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Friendship, loneliness, and prayer: When thanks aren’t enough

Lynne Baab • Thursday January 18 2024

Friendship, loneliness, and prayer: When thanks aren’t enough

“Thanks for a delicious meal.” “Thanks for doing that favor for me.” “I’m grateful for your help with the project at church.”

“Thanks for changing my life.”

We use “thanks” or “I’m grateful” in response to specific actions and also to convey gratitude for huge, life-transforming support and encouragement. These things don’t seem equivalent. Knowing how to convey our gratitude for big, significant gifts is challenging. We don’t have a word that conveys really, really big thanks.

We sometimes say, “I could never thank you enough.” I feel that way when I think of certain friends who have given me far, far more than I gave them. A couple of months ago, I wrote about how frustrating I find it when people thank me over and over. It makes me feel like they actually aren’t grateful for my help. Instead, it seems they are embarrassed to need help. With respect to the friends whose care has been life-transforming, I want to thank them over and over.

Am I embarrassed to admit that I have needed friends in ways that transformed my life?

I’ve mentioned before that my family moved 12 times in my first 15 years. By an amazing miracle, a close friend I met in second grade moved to some of the same places, or near enough to visit on school vacations. She was and is a warm, caring person who gives compliments easily, a stark contrast to my exacting mother. Without my friend’s affection, warmth, care, and loyalty during my childhood and teen years, I don’t know if I could be happily married or sustain friendships today. I don’t think I would know how to love. I don’t think I would have very much self-confidence. Her friendship is one of the miracles of my life.

I have thanked her, but I could never thank her enough. I don’t want to sound like that person who frustrated me by thanking me so many times. What can I do? And especially, how can I pray about this?

1. I can ask God to help me accept that the big gifts of my life are just that — gifts. Our job is to open our hands to receive them humbly. We can ask for God’s help to rest peacefully in the deep truth that all gifts, big and small, don’t come to us because we deserve them. They are gifts of grace.

Yes, saying “thank you” is a really good thing, and most of us need to nurture our ability to express thanks to humans and to God. On some level, though, I need to stop frantically saying “thank you,” as if my abundant thanks will balance out the significance of the gift. My compulsive thanks can be an effort to tell myself that I am not indebted to anyone or to God.

2. I can thank God for the gift of love because all love originates in God. All gifts are gifts of grace with their source in the deep love of God. I can ask that the Holy Spirit would help me rejoice that God calls me “Beloved.”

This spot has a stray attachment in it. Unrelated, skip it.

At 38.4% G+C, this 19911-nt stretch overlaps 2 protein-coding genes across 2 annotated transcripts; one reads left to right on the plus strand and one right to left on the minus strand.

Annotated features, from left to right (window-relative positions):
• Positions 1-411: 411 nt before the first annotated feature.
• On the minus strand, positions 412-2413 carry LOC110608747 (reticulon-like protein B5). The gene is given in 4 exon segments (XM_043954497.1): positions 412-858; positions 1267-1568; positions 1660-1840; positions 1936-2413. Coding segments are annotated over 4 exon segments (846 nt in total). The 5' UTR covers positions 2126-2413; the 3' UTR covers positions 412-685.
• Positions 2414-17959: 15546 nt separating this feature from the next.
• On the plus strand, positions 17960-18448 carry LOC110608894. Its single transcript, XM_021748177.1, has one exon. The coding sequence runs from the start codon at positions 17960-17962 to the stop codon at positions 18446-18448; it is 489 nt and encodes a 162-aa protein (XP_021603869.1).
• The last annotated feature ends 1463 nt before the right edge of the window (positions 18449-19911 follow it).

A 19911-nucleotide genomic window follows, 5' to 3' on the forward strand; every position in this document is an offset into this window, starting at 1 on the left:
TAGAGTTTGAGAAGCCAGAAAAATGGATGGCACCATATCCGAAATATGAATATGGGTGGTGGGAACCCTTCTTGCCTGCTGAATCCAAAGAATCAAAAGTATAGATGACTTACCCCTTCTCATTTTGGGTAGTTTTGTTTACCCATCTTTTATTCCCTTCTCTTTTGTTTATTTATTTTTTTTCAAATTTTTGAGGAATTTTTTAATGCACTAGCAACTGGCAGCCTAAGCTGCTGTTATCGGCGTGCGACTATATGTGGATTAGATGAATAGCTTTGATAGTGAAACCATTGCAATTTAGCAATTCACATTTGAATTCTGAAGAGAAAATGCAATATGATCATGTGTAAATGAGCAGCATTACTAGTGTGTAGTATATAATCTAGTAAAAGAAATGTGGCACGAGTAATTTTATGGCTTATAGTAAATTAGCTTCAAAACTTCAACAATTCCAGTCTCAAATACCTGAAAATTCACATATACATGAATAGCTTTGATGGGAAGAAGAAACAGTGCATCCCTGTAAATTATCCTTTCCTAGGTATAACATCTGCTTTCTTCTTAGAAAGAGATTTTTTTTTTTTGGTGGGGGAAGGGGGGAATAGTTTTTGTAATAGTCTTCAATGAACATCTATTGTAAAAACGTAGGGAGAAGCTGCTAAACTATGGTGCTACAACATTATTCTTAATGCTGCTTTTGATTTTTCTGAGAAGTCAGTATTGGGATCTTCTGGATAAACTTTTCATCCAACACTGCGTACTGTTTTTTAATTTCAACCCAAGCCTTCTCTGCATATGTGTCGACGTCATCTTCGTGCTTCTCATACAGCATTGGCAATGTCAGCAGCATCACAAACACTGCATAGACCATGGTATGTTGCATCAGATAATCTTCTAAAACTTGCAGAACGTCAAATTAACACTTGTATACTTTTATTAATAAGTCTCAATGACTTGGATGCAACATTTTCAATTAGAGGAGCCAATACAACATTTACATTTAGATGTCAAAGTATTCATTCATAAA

3. I can ask God to help me examine my heart. Am I embarrassed that I needed life-changing help from a friend? Am I ashamed to admit that I needed friends in ways that transformed my life? I can ask God to teach me humility and give me a receptive spirit.

4. I can pray to pay it forward. We can’t know which of our actions might be transformative for others, but we can pray to love friends in ways that genuinely make a difference for them.

About a decade ago, the word “receptive” was significant for me. Pondering that word helped me see that my Enneagram One desire to do a good job at everything had made me feel I had to work so hard. Even in the area of thanking people, I had to do it right. A receptive stance involves open hands to receive the gifts God brings to us—big gifts, small gifts, one-time gifts, and gifts spread over a long period like some friendships bring. Our job is to receive with gratitude. We definitely should say “thank you” at appropriate times, but a central challenge is to be humble enough to receive God’s generosity to us, born not of our deserving but from the hugeness of God’s love. Some of that abundant generosity of God comes to us through friends.

Beloved Lord, thank you for the people who have shaped our lives: friends, family members, mentors, pastors, leaders. In many cases, we can’t thank them enough. Help us receive their love, or the memory of the ways they cared for us, as a gift. Help us rejoice that all gifts originate in you and your deep love for us. Help us let go of our need to earn love. We long to be the kind of people who show life-transforming love to others, and we ask that you empower us to do that.

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Next week: Listening with empathy. Illustration by Dave Baab: Dave's painting desk and the view from our airBnB in Dunedin, New Zealand, January 2021. If you’d like to receive an email when I post on this blog, sign up below under “subscribe.”

A fun article that quotes me in answer to the questions, “Where are you finding joy in congregational life, and what types of generosity are lifting your spirits?” Lots of diverse answers to those questions, including mine.

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